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Spirit Encounters Comms Problem

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    NASA Mars Exploration Rover team members are excitedly analyzing the first views looking down into a stadium-sized crater that one of the rovers traveled for weeks to reach. At a news conference on Thursday, May 6, they will describe what they might learn about Mars' past from rocks in the crater and challenges the rover would face in getting to those rocks. The briefing will be held at noon Pacific time (3 p.m. EDT) at NASA's Jet Propulsion Laboratory, 4800 Oak Grove Drive, Pasadena, Calif., and will be carried live on NASA Television. It will also be webcast live
  • Pasadena (SPX) May 05, 2004
    updated report
    Mission control at JPL for NASA's Mars Exporation Rovers reported Wednesday that the previous days communication problems have been resolved. Further details are expected to be provided during this Thursday's morning press briefing that will be broadcast via NASA TV.

    earlier report
    Pasadena (SPX) May 04, 2004
    According to a daily briefing note made available to SpaceDaily.com NASA's Mars Exploration Rover A - Spirit - is having communication problems. The current information available suggests the problems are not overly critical and can probably be fixed. However the root cause of the problem remains unknown.

    Briefing Note:
    Sol 119 was not a good sol for Spirit (and others). We attempted to uplink our daily loads as planned, but we received the off-nominal beep at 10 LSTA. Investigation revealed that we uplinked at 500 bps, but the comm window was a 1K bps window. So the sol 119 master sequence load never made it on board.

    The ramification of this was that Spirit would stay awake until 12:00 LSTA and then shutdown for the day. To add insult to injury, we did not execute our e0010 daily mod comm. window sequence.

    On sol 119 we had a 13:05 afternoon MGS pass communication window scheduled as well as a 14:10 to 15:00 DTE pass scheduled. Spirit would have shutdown at noon and awoken at 12:58 to support the MGS pass. The spacecraft would then have stayed awake through the 14:00 - 15:00 DTE because it would have been solar groovy.

    So we would have: 1. Not executed sol 119 as planned 2. Supported two afternoon communication sessions that we did not need, including 50 minutes of SSPA powered on time 3. Not slept through the afternoon as was the default run out plan 4. Substantially depleted our batteries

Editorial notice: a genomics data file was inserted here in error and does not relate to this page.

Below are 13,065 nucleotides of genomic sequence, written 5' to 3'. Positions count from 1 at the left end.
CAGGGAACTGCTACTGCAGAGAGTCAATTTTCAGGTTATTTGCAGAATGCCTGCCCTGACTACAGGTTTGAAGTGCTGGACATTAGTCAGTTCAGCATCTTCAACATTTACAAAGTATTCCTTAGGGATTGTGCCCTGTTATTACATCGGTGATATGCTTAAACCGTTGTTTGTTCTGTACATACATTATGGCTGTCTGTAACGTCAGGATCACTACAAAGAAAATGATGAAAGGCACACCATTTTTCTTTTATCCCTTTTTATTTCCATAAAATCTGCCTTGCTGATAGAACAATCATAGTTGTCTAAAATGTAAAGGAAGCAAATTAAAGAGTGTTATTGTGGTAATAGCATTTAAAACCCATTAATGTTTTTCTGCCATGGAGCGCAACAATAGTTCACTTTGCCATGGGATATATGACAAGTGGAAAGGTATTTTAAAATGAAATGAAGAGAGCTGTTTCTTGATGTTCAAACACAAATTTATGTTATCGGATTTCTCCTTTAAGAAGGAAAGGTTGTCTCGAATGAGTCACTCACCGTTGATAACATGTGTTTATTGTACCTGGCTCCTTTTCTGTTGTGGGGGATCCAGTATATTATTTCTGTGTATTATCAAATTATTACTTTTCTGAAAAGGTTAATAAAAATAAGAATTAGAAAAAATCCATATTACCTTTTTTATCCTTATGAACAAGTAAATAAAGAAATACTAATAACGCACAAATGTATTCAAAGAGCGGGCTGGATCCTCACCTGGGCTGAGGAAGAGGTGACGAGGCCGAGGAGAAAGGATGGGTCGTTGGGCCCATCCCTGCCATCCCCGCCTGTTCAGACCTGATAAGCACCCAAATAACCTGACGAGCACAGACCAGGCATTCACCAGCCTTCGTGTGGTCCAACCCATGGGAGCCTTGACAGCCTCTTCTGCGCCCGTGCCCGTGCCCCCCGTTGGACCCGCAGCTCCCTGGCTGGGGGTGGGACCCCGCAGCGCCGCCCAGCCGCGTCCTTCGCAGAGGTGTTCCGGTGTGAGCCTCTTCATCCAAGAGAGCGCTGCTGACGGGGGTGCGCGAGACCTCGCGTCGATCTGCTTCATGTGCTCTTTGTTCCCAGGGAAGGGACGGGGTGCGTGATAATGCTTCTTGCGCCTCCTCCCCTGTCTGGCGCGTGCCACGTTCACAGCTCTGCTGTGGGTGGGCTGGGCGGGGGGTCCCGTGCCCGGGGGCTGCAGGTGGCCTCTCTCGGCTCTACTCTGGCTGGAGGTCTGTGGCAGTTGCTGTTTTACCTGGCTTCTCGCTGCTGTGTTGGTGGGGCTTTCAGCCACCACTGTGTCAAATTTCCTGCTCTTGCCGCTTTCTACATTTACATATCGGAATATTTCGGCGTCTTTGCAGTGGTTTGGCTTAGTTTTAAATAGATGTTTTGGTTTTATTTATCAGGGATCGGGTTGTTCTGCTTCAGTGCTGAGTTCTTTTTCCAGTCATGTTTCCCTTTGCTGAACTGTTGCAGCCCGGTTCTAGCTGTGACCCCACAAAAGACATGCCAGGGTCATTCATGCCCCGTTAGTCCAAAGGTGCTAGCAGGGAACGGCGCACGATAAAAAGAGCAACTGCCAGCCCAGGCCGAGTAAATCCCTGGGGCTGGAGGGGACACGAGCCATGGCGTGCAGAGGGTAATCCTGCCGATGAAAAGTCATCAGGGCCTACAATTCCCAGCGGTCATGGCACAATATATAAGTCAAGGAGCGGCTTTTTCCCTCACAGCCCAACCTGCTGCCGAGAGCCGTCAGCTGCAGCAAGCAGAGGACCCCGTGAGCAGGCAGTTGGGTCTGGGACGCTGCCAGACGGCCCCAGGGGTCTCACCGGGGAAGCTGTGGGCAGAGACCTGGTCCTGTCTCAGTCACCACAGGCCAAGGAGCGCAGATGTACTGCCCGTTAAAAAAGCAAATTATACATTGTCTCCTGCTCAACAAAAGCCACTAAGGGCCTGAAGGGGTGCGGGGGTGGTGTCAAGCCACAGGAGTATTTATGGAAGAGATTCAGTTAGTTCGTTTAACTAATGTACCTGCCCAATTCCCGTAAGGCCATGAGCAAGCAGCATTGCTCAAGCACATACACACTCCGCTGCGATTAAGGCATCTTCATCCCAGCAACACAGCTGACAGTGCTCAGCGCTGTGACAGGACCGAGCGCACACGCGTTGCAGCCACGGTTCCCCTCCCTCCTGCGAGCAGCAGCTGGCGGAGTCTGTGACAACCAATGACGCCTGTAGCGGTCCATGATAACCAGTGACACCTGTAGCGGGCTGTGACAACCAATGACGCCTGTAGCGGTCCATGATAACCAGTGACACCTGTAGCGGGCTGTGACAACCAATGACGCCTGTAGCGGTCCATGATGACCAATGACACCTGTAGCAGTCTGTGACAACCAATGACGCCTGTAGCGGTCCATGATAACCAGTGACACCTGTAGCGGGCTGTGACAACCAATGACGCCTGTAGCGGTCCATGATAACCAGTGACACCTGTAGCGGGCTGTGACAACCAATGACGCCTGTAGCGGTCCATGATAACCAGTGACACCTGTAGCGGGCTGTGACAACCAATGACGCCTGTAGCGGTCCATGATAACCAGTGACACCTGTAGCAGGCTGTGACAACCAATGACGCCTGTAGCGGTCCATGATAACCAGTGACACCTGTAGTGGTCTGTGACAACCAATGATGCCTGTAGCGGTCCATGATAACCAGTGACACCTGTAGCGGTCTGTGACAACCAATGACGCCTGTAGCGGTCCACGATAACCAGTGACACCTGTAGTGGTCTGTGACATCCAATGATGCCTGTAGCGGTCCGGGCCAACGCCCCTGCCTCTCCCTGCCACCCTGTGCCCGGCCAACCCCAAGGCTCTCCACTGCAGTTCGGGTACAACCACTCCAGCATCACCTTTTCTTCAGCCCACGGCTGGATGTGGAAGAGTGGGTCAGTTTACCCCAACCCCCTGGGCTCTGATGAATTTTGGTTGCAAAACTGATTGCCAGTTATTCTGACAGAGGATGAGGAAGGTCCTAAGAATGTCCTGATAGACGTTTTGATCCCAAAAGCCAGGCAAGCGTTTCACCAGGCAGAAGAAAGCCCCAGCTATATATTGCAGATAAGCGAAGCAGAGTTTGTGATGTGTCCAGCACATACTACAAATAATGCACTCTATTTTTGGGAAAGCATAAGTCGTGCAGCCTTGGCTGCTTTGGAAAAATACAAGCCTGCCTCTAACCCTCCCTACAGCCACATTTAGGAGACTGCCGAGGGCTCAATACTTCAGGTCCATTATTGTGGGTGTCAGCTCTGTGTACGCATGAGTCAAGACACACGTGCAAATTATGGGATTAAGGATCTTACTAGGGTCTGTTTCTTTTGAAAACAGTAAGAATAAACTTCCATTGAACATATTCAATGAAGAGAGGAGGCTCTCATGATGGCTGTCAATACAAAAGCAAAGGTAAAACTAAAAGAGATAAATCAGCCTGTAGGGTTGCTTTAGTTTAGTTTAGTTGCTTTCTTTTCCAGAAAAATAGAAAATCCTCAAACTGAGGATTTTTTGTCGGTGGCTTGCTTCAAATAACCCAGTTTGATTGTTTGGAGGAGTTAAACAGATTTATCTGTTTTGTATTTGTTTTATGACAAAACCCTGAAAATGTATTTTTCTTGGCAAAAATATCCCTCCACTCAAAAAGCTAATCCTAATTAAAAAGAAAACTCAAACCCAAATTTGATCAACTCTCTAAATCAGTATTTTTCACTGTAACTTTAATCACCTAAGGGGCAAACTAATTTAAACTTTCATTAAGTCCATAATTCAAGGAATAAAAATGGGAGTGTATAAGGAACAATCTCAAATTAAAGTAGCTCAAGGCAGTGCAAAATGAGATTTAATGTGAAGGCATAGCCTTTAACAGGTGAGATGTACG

With the help of TDL (Chris Lewicki) and SIE (Sharon Laubach) and ACE (Bill Currie) we created and uplinked a standalone ae0010 mod comm window SCMF with its accompanying real-time activate command. This sequence deleted the afternoon MGS and DTE comm windows on sol 119.

    We also created and uplinked the real-time delete ae0010 sequence command to clean up after ourselves. We completed command radiation with about five minutes to spare, so the commands should execute before the spacecraft shuts down at noon.

    We also got the real-time stop comm command ready and the ACE will uplink it once at 15 bps to be received by the spacecraft at 14:06, during the prep time for the afternoon comm window, and once more at 1000 bps to be received by the spacecraft at 14:15 during the comm window. This last action is just a backup in case we did not get the mod comm window sequence up earlier.

    We also uplinked a SET_UPLOSS command before the spacecraft shutdown.

    On the positive side, if we were successful in deleting the two afternoon comm sessions, Spirit's batteries should have a very good day charging, and the plan for sol 120 is very close to being done (repeat the sol 119 plan, only get the uplink rate correct).

    Some other notes for the uplink planning team, we have not performed data management activities since sol 117. DM pulled their sequence just before uplink on sol 118 and you know what happened on sol 119. Also Spirit has only one more morning DFE comm window, on sol 120, loaded.

    We had reviewed and bundled a new strategic comm window load, ae0050, that would have loaded comm windows through sol 127, and it have been executed on sol 119 but it did not make it. So there is added urgency to get it up on sol 120.

    A quick note on the uplink data rate, when we switched to HGA uplink sessions, we were initially told to stay at 500 bps to ensure adequate margin on the uplink. The latest strategic comm window delivery (sol 121 - 127) has the morning uplink rate set to 1K bps.

    I requested that the TDL question Telecom and verify that in-fact there is sufficient margin to uplink at 1K bps. The answer was 1K bps uplink is fine. So we expected the uplink rate to increase from 500 on sol 120, to 1000 bps on sol 121. Also adding to the confusion, we have not had a complete downlinked comm window data product dump since sol 115.

    As it turns out sol 118's uplink data rate was 500 bps, sol 119's data rate was 1K bps, sol 120's data rate is 500 bps, and sols 121 and on will be 1K bps. We should avoid data rate oscillations in the future.

    Another point is that even through the comm window was set to 1K bps, we only had a 34 meter DSN antenna this morning and our ACE doesn't believe that a 34 meter dish can support 1K bps uplink.

    Related Links
    Mars Rovers at JPL
    Mars Rovers at Cornell
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    Endurance Rocks With Opportunities
    Pasadena (JPL) May 04, 2004
    After a 50-meter (164-foot) drive on sol 94, which ended at 10:10 p.m. April 29 PDT, and the final approach of 17 meters (56 feet) on sol 95, which ended at 10:49 p.m. April 30 PDT, Opportunity arrived on the western rim of "Endurance Crater" and began surveying the spectacular new view.

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